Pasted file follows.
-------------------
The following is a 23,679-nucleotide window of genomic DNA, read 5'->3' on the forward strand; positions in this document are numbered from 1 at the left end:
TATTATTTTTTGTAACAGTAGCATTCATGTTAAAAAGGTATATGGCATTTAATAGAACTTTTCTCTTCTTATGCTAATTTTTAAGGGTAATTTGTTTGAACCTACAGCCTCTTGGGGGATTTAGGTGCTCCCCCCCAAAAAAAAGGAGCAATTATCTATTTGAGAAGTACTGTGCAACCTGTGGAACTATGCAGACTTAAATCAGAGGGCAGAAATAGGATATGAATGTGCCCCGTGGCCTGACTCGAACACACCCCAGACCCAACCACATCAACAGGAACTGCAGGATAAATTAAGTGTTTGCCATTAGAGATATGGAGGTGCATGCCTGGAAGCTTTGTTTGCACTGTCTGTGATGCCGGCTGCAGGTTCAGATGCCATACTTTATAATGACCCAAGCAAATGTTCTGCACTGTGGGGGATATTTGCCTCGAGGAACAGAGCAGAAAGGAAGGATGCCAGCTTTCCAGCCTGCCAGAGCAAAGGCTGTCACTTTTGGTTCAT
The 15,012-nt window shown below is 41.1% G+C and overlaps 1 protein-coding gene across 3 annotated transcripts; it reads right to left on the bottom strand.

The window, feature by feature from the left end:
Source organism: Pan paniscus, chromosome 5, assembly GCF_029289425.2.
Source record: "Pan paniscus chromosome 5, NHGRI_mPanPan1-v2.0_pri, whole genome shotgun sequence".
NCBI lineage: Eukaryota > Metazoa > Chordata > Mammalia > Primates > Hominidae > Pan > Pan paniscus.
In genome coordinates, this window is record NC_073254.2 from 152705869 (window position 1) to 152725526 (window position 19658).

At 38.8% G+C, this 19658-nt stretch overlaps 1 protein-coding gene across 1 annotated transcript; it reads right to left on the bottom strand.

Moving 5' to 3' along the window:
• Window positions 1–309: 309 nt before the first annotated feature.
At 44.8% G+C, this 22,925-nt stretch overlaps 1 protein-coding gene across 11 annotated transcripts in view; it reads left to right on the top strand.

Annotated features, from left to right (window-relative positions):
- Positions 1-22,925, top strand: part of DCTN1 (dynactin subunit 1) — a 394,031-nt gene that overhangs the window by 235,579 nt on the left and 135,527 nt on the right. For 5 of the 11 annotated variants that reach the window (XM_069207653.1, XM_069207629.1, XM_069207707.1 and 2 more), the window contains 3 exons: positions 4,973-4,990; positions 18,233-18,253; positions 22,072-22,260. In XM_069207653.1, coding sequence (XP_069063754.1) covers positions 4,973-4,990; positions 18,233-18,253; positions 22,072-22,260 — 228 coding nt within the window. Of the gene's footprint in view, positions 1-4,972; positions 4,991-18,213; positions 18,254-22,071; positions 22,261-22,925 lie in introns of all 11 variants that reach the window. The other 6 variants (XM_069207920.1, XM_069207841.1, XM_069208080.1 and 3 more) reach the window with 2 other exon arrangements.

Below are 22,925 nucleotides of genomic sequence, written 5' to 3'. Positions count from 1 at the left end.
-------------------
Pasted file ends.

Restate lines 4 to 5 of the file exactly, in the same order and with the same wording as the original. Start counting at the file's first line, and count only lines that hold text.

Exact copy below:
The window, feature by feature from the left end:
Source organism: Pan paniscus, chromosome 5, assembly GCF_029289425.2.